Rasputin was the son of a peasant from Tobolsk in Siberia. In his youth he had lived in drunkenness and a great deal of scandal had followed him. He had crawled from these sorry adulteries to become a monk and tell people’s fortunes. He was bright and was able to ingratiate himself because he was cunning and persuasive. Besides this he was handsome, tall and manly with dreamy eyes that had a peculiar influence on all the women he met.

In fortune telling he particularly concentrated on women so he always had remarkable success with women wherever he went. He took to healing and all kinds of quackery which aroused even more attention and the admiration of weak souls. By all these methods he propelled himself forwards from the lowliest position to the capital Petrograd itself. There he quickly encountered myriad ladies who developed the greatest affection for him. He held various prayer meetings or sat with them in great parties. However Rasputin most delighted in being in the bath with them for hours.

With the support of these noblewomen he was introduced to the Tsar and his family. This, it appeared to Rasputin, would be child’s play. He knew it wouldn’t be difficult to get a hold over the royal couple who were so fickle and superstitious.  But their relationship with him gave them little honour in the eyes of the public.

The joke went that Rasputin was with the Tsarina more than was strictly necessary but the Tsar appeared not to be able to exist without him, until Rasputin had considerable influence over the government for the decade that he was the royal couples' priest. Finally this raised so much public scandal that the Duma couldn’t ignore it any longer.

In 1912 one member of the Duma furiously attacked Rasputin and demanded that he be removed from all influence over government. So Rasputin was ejected from the court—against the Tsar’s wishes—because Rasputin had predicted that the royal family would come to harm in his absence. When the heir to the throne became ill shortly after his departure, the Tsarina insisted that Rasputin be called back to court and so he was. She was convinced because the heir got better quickly afterwards and so Rasputin’s influence was even greater than it had been before.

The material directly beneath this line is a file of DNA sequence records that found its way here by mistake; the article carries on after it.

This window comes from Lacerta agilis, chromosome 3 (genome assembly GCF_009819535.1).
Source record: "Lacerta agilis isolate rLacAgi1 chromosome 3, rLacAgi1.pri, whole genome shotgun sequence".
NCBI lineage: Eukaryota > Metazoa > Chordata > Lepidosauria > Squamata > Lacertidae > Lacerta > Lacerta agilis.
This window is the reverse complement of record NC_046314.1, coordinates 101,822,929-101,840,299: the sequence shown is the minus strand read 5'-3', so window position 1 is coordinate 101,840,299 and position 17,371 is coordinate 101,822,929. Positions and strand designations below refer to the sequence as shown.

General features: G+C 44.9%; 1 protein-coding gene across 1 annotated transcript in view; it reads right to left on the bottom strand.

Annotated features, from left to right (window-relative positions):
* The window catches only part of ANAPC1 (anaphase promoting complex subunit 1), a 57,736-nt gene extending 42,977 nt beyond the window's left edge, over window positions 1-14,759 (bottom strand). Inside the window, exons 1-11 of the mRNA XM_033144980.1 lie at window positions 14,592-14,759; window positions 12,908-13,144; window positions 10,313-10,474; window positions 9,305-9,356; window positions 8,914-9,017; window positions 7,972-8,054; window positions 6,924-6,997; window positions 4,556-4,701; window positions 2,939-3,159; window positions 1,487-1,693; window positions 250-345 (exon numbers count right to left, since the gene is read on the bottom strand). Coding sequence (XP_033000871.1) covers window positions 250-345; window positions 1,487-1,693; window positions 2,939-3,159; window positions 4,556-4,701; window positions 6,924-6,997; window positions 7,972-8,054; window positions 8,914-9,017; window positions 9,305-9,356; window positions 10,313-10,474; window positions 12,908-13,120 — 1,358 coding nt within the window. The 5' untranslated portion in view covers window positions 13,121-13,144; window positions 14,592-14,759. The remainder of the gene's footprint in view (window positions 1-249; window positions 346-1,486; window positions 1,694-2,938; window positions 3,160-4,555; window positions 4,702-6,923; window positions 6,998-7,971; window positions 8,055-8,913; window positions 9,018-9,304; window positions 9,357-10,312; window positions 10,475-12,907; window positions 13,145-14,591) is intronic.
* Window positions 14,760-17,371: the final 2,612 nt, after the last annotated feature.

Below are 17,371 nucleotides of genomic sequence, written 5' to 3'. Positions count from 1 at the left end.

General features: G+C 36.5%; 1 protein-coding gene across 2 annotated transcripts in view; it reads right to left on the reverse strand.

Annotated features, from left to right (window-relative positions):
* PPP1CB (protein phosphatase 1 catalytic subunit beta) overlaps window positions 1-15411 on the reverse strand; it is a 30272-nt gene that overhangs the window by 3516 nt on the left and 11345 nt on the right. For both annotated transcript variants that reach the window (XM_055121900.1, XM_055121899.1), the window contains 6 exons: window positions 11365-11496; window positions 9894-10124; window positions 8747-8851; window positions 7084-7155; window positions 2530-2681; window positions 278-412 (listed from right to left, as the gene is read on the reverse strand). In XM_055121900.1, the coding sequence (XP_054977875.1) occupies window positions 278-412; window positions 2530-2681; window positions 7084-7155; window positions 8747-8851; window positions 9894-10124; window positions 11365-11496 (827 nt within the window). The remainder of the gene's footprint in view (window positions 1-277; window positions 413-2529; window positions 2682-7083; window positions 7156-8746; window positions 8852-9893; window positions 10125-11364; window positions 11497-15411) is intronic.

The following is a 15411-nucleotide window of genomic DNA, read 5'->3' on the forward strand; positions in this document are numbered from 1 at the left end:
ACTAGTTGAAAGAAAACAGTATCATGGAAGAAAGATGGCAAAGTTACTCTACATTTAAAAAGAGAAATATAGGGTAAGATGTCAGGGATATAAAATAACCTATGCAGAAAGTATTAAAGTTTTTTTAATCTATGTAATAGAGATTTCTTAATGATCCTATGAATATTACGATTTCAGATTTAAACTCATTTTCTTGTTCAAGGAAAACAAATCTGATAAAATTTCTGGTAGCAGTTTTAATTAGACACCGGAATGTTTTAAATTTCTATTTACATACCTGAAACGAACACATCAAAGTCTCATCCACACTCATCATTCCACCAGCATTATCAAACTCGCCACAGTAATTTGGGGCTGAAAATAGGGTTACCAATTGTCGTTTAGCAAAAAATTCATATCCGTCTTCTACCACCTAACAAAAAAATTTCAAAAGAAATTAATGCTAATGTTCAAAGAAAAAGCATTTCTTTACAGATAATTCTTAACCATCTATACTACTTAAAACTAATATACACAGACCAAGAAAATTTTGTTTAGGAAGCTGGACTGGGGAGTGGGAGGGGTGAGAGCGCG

He himself made no bones about how much power he had in Russia and became famous for his work. But he didn’t publicise his political business. He was a kind of shadow leader and many people felt his power roughly.

As you can imagine Rasputin had many enemies, the liberal politicians in particular were extremely unhappy about his influence. Eventually he was murdered shortly after New Year in 1917, when it was not possible to get rid of him any other way. Many considered the country to be all the purer for it.

The Rasputin scandal showed quite clearly how the Tsar’s government was waning and how much was vanity. But this was not the middle of the 19th century—the Tsar was stripped of all real power. Nicholas II was sleepwalking to oblivion—he had lost any grip on the reins of power. Pure vandals ruled everything in Russia then as was commonly and thoroughly discussed.

The Tsar was an onlooker without power or influence as the bureaucrat class and the richest nobility had snatched all power for themselves.  This group of people pushed an expansionist, militaristic strategy in their own interests. They were to blame for the war with Japan and they were also partly responsible for the outbreak of the world war. Russia’s politics of ‘Balkanisation’ had often particularly been a source of trouble and so it continued to be.